Shaking the dust off as testimony against those who reject you isn’t an eye-for-an-eye practice. No, it’s a way of saying, Your bad behavior is on you. Not me. It’s yours to carry. Not mine. So, here, let me leave it with you. And as I go, may God give me the grace in time to let go of the hard feelings I have toward you and do my best to keep on loving other people they way I want to be loved.
The Rev. Jamie Maury, a dear friend of this parish and a pastor to the homeless, recently sent me a link to a song called No Hard Feelings. It’s by the Avett Brothers. I wish I could sing it to you: it is so beautiful, like prayer. Instead I’ll share its questions with you:
When my body won’t hold me anymore, and it finally lets me free, Will I be ready? . . . Will my hands be steady when I lay down my fears, my hopes and my doubts, the rings on my fingers, and the keys to my house, with no hard feelings? When the sun hangs low in the west . . . and it’s just hallelujah . . . and love in the songs they sing in the church and no hard feelings — Lord knows they haven’t done much good for anyone, kept me afraid and cold with so much to have and hold. When my body won’t hold me anymore and it finally lets me free, where will I go? Will the trade winds take me south through Georgia grain? . . . Will I join the ocean blue? Or run into a savior true? And shake hands laughing, and walk through the night, straight into the light, holding the love I’ve known in my life, and no hard feelings. Under the curving sky, I’m finally learning why it matters for me and you, to say it and mean it too, for life and its loveliness and all of its ugliness, good as it’s been to me, “I have no enemies, I have no enemies. I have no enemies.”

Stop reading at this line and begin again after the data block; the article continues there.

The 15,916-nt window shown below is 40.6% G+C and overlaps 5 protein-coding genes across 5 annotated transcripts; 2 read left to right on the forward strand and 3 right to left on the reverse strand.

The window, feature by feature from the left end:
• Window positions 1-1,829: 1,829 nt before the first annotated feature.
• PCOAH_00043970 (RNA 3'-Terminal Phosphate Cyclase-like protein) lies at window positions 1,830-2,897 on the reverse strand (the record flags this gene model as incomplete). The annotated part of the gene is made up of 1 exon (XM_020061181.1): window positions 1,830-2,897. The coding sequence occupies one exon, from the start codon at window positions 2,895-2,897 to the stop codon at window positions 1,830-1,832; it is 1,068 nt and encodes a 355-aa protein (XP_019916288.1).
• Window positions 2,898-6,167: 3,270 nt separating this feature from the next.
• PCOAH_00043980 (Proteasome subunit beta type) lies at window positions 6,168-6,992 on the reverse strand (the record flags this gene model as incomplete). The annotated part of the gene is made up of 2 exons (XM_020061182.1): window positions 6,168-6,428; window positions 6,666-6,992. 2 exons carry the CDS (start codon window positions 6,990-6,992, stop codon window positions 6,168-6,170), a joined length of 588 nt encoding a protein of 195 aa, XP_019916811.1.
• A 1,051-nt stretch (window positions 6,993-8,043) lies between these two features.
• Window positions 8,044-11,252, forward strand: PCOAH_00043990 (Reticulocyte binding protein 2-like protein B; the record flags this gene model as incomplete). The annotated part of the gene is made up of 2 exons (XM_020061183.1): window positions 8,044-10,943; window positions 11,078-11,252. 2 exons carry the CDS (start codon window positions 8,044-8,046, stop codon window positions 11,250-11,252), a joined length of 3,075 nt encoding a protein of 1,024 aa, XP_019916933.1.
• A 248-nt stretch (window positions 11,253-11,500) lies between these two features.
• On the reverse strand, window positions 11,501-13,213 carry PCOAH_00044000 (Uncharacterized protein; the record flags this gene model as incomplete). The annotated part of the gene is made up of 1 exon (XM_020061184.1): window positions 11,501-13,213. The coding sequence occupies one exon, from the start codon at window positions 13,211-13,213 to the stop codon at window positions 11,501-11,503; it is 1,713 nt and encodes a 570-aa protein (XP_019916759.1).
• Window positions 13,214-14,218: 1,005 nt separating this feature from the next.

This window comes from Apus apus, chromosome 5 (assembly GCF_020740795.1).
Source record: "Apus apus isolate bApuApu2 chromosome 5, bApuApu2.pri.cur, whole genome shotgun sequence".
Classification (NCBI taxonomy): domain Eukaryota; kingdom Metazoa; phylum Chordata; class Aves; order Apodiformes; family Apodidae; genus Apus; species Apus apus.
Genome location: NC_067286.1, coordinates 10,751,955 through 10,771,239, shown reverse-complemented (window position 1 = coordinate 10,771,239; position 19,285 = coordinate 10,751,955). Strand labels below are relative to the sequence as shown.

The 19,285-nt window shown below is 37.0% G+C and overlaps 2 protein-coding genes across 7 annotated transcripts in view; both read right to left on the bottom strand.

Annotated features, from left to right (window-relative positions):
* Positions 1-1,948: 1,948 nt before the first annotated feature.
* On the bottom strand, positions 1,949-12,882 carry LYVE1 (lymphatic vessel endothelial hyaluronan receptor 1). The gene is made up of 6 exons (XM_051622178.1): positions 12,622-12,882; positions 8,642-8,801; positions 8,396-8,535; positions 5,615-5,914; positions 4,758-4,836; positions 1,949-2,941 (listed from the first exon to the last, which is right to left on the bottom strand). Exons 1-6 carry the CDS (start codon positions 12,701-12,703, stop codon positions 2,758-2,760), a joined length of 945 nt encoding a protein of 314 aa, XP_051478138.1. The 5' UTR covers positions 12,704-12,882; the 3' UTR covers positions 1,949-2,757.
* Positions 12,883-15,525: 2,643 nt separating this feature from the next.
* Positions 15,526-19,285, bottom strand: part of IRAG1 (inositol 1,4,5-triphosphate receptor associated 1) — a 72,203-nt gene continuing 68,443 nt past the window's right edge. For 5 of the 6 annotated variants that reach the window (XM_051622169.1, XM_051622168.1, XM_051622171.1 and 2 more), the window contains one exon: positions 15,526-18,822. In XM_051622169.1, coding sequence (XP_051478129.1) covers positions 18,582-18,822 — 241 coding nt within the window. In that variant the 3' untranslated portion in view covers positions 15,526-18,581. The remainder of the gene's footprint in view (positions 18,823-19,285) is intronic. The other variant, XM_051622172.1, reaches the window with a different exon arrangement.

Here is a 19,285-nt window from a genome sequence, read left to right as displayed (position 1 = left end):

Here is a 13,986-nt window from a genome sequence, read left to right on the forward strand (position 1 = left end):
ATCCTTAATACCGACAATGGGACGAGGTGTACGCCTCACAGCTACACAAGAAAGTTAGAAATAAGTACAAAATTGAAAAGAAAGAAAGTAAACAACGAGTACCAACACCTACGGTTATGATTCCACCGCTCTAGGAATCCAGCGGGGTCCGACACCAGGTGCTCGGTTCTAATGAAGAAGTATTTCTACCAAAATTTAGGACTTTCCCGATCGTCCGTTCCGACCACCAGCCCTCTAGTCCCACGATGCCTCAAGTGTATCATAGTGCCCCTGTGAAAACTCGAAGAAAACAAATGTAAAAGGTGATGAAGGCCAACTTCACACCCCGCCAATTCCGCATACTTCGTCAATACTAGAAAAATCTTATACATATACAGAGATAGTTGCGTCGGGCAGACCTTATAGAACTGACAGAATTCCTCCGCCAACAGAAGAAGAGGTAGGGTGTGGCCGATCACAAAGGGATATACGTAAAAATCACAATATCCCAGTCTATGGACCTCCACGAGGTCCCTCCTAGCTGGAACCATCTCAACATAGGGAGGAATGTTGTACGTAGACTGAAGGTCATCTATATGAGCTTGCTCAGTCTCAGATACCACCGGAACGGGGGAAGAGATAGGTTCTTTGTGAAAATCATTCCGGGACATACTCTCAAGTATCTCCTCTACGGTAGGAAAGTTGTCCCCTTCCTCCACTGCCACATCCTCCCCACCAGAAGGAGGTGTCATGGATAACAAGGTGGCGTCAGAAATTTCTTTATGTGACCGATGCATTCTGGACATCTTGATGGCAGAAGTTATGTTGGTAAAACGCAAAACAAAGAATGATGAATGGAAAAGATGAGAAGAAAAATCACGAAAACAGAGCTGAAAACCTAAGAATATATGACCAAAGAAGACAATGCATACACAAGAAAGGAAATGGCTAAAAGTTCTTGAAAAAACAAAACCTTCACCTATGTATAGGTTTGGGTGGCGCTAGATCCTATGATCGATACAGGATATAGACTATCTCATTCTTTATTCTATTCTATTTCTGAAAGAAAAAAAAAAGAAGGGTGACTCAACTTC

In the gospel, and in that holy song, I hear Jesus asking us to follow him. Till we surrender the keys to the house, that’s the journey we’re on, you and I. It begins every day and it’s always forever arriving at our end: our end in him. And toward that end, how we live every day matters.